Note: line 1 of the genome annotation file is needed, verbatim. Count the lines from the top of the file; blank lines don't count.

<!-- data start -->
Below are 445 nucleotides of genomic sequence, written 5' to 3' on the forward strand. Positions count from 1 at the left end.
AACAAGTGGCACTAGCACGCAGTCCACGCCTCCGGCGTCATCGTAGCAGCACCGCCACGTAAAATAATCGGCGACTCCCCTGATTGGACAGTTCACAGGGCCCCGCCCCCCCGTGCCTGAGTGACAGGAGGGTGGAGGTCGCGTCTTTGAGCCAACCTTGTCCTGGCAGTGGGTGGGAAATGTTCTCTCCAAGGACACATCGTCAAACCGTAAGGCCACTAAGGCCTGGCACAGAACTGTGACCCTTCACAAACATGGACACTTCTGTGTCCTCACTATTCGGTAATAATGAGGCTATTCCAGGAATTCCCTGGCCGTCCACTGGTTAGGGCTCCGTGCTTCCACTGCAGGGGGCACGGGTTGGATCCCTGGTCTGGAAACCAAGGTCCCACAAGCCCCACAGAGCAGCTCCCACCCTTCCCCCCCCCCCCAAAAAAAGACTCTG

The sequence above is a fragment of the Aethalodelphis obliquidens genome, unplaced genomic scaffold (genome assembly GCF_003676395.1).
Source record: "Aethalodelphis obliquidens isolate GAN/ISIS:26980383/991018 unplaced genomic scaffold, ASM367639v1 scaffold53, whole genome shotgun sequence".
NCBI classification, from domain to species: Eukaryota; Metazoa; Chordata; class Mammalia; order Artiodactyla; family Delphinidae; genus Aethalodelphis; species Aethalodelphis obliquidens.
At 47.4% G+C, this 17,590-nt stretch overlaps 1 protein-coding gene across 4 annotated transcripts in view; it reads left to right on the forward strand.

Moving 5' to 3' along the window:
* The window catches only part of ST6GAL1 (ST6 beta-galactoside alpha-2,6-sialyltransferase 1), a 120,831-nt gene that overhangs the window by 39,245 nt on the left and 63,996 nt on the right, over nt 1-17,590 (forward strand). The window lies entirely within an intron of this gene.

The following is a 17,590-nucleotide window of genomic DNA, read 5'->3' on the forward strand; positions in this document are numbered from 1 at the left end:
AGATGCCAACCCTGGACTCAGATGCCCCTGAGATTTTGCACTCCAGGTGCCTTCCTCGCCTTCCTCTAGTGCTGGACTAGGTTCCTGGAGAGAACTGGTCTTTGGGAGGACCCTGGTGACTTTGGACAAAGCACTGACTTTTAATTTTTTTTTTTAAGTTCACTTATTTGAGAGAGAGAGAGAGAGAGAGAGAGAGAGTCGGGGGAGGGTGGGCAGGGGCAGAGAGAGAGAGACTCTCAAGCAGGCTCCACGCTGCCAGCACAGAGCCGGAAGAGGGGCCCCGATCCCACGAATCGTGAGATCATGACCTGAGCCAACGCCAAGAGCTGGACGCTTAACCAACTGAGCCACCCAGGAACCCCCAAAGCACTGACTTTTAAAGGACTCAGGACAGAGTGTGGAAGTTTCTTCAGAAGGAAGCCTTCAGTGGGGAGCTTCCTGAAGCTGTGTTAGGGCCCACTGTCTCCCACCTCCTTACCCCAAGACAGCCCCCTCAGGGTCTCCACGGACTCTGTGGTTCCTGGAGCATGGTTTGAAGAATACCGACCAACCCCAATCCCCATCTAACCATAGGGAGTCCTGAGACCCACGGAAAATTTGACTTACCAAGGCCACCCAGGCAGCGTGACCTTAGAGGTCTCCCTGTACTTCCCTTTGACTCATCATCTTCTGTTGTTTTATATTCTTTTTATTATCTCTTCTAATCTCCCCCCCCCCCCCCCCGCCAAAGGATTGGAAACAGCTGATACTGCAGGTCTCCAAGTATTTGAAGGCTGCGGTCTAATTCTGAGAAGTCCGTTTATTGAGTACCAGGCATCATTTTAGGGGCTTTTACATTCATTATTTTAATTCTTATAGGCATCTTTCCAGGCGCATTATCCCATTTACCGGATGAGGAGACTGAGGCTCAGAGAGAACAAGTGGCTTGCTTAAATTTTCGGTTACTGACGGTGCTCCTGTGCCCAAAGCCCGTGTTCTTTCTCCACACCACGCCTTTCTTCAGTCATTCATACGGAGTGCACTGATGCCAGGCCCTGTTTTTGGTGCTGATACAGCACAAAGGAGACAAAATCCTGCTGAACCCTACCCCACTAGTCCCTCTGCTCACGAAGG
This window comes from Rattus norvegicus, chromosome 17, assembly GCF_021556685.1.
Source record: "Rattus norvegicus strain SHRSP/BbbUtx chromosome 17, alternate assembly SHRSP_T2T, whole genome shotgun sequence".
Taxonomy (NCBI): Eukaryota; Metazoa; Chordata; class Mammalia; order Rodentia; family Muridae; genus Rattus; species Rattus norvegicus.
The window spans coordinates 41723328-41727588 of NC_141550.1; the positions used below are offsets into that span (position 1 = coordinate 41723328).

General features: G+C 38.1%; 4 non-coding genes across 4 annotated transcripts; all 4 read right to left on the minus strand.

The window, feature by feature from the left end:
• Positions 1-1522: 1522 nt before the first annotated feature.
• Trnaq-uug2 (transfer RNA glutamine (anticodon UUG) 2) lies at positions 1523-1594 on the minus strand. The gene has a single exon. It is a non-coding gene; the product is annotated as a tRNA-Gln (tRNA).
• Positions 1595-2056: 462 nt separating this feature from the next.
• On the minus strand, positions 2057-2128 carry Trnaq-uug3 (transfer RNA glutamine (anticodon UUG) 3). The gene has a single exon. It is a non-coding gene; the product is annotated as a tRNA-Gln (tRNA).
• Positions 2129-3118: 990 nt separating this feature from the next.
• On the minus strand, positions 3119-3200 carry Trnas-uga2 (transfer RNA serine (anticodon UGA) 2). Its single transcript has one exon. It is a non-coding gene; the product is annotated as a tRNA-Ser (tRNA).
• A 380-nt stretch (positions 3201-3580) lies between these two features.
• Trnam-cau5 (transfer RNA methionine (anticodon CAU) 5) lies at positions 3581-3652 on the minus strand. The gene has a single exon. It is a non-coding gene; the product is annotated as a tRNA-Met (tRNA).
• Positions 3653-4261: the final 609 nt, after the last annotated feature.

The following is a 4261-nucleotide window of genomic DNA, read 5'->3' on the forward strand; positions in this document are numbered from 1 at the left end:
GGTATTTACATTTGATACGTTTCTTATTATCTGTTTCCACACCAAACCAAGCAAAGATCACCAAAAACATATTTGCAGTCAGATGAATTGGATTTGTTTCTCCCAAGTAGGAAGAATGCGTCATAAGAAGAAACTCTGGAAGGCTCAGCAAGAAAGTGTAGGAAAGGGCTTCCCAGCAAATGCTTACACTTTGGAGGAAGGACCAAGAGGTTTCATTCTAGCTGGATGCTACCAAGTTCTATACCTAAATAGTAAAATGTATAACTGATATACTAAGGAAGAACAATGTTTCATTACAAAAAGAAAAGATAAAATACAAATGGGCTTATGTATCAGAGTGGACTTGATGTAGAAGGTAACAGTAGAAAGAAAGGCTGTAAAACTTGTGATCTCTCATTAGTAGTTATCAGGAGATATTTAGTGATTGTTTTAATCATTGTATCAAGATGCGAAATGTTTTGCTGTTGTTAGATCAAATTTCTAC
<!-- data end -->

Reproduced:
Below are 445 nucleotides of genomic sequence, written 5' to 3' on the forward strand. Positions count from 1 at the left end.